SIFMA calls SEC temporary MA exemption ‘arbitrary and capricious’ in lawsuit


A federal court should strike down the Securities and Exchange Commission’s conditional exemption for muni advisors because the regulator did not solicit stakeholders’ input and was “arbitrary and capricious,” according to the Securities Industry and Financial Markets Association.

SIFMA made its case in a newly-filed brief in the U.S. Court of Appeals in Washington D.C., asking the court to vacate the SEC’s Temporary Conditional Exemption (TCE) that allows non-dealer municipal advisors to facilitate certain private placements of municipal bonds. SIFMA announced its legal challenge in August.

“SIFMA’s goal in filing this lawsuit was to make clear our objections to the temporary conditional order stated in our many comment letters … there was certainly a feeling that our concerns were not heard,” said Leslie Norwood, managing director, associate general counsel and head of municipals at SIFMA.

SIFMA’s goal in filing the lawsuit was to make clear its objections to the TCE, said Leslie Norwood, managing director, associate general counsel and head of municipals at SIFMA.

In June, the SEC issued the TCE, which is set to expire on Dec. 31. When it was announced, SEC Chair Jay Clayton argued that many issuers faced declining revenue or delays in collecting it, and faced increased nonbudgeted costs as a result of COVID-19. Thus issuers have turned to private placements as a source of liquidity, the SEC said.

The issue is sensitive because dealer firms have always maintained that placement activity is their realm, and that anyone wishing to engage in that business should properly register as a broker-dealer. The order also provides no benefit to municipal advisory firms who are registered broker dealers as well.

The SEC proposed a similar exemptive order in 2019 but said it would not be moving forward with it.

“While the temporary order expires at the end of the year, that doesn’t eliminate the fact that we believe they failed in process in doing the temporary order in the first place and they still have laying out there the original proposal,” said Kenneth E. Bentsen, Jr., president and CEO of SIFMA.

The TCE is more limited than the 2019 proposal, including a $20 million cap on the size of a deal. SIFMA said the biggest difference between the 2019 proposal and the TCE is the length of time that the exemption remains in effect.

“Even this difference is uncertain, however, because the commission expressed its intent to ‘monitor the situation’ and to modify the substance or temporal scope of the 2020 order as it deems appropriate,” SIFMA wrote in the lawsuit.

SIFMA said the SEC violated the Administrative Procedure Act, which governs the process in which federal agencies develop and issue regulations, by not providing the public with notice and an opportunity to comment. The SEC did solicit comment for the 2019 order.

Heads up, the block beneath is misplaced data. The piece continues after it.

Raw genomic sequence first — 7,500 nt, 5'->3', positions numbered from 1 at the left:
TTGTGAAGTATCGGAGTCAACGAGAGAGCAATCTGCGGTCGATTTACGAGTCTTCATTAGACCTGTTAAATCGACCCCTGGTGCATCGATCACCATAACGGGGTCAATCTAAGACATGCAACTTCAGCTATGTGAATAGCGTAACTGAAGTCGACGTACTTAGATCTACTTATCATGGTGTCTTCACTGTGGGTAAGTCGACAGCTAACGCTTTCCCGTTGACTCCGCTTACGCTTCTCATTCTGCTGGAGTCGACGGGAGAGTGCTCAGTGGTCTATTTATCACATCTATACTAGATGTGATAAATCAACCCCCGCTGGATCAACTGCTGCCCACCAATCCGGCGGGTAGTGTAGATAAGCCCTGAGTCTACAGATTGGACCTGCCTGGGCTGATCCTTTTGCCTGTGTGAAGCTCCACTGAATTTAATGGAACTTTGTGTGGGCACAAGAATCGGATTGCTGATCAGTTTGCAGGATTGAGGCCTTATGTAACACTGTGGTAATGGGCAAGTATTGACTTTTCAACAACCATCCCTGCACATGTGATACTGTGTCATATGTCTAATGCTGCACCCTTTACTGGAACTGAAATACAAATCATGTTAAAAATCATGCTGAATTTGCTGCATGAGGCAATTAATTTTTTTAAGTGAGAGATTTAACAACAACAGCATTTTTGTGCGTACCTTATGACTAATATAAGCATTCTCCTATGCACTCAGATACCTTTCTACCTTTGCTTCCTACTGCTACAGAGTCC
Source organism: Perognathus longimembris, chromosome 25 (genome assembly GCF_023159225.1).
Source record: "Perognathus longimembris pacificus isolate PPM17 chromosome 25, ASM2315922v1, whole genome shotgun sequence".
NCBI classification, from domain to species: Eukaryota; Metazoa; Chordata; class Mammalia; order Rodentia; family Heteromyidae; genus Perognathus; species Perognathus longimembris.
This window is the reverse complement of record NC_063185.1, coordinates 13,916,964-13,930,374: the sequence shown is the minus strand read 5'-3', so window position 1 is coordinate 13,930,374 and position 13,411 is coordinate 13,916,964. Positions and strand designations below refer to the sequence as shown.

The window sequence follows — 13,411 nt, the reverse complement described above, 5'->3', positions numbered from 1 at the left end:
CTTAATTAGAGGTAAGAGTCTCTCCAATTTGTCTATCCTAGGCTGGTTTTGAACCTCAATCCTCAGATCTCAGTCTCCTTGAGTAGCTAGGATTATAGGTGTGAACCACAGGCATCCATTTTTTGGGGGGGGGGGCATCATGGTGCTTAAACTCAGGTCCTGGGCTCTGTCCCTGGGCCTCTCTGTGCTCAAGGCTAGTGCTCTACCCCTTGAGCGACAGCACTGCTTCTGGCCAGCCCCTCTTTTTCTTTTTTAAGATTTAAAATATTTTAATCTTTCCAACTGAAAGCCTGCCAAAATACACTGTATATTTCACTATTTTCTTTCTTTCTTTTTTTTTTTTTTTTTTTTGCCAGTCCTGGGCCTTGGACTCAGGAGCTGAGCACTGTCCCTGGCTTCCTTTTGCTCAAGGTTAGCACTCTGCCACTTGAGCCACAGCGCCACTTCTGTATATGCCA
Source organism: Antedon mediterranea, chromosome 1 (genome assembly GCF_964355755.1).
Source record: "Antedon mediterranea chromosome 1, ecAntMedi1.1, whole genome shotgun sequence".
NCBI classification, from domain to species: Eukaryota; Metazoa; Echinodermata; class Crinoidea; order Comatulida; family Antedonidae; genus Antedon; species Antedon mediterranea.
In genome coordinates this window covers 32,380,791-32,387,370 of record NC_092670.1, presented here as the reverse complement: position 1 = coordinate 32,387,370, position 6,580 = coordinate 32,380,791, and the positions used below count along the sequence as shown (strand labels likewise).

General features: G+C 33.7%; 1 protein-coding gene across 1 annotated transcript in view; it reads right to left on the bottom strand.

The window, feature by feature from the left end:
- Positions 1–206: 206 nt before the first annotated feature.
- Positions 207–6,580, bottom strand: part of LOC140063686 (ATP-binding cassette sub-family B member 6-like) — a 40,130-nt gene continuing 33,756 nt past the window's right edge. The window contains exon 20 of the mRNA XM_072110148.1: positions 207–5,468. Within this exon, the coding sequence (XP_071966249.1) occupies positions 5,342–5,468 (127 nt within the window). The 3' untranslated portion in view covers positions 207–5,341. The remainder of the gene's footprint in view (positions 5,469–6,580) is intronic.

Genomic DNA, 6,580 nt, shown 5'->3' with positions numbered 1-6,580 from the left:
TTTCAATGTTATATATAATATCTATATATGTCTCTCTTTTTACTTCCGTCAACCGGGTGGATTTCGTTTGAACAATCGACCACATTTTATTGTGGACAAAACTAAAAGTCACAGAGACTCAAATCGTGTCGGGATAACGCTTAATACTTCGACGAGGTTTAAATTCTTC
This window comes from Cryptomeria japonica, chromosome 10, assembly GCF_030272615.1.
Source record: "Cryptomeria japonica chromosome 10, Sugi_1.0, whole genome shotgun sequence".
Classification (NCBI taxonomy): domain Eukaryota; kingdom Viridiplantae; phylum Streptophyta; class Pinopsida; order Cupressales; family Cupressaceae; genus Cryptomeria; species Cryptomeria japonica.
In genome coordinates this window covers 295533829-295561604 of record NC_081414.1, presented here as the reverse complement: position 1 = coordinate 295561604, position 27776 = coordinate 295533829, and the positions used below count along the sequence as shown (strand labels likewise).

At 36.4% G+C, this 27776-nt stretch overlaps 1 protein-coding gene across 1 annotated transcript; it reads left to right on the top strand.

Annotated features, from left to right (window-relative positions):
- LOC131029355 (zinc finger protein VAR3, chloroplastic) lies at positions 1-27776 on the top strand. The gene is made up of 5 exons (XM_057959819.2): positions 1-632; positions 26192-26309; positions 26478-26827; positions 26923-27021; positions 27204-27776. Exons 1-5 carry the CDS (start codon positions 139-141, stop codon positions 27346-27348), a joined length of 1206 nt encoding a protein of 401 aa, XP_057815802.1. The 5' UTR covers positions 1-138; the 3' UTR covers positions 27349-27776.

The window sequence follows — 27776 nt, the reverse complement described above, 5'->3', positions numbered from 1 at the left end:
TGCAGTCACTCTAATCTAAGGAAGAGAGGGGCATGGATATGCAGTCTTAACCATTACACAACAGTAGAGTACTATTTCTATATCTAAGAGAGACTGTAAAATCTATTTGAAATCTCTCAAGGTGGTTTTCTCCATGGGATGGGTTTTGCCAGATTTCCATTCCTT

The TCE should also be stopped because it was based on “incoherent rationale” and depended on “an unsupported factual premise,” SIFMA said.

The SEC based the TCE on the pandemic disrupting the primary market driving issuers to rely on other financing mechanisms such as direct placements, SIFMA said.

“But the 2020 order does not find that municipal issuers are having any difficulty availing themselves of these financing alternatives absent the exemption,” SIFMA wrote. “Because the 2020 order makes no finding that municipal issuers lack adequate access to the available financing alternatives and no finding that the 2020 order would in any way ameliorate the only disruption it does identify, it is arbitrary and capricious.”

SIFMA said the SEC relied on several news articles detailing market disruption but ignored the same news sources indicating that the disruption had ended before June when the SEC issued the TCE.

The SEC created a disparity in creating the TCE and gives an advantage to MAs over broker-dealers in soliciting direct placements, SIFMA said. Dealers have argued that broker-dealers have legal and regulatory obligations to protect investors, while MAs have no obligation to look out for investors.

“The commission has offered no reason why this disparity between similarly situated market actors is necessary to ameliorate any disruption in the primary market for municipal securities and for this reason, too, the 2020 order is arbitrary and capricious,” SIFMA said.

SIFMA is concerned that the SEC will consider extending, reinstituting or revising the TCE, making SIFMA’s argument relevant past the end of the year when the TCE is set to expire.

“The SEC has not commented publicly on this and they are free to do so if they so choose and that is certainly one of our concerns,” Norwood said.

MAs and issuers largely supported the TCE, but broker-dealers said it contradicted longstanding legal principles and others said current market conditions did not warrant that relief for MAs.

The SEC releases data every few months on the use of the TCE. From Aug. 1 to Sept. 30, the median issuance principal amount was $2,253,500 — much smaller than the maximum allowed of $20 million.

The SEC declined to comment on the lawsuit. Next, the SEC will file its brief, and the court will schedule oral argument.

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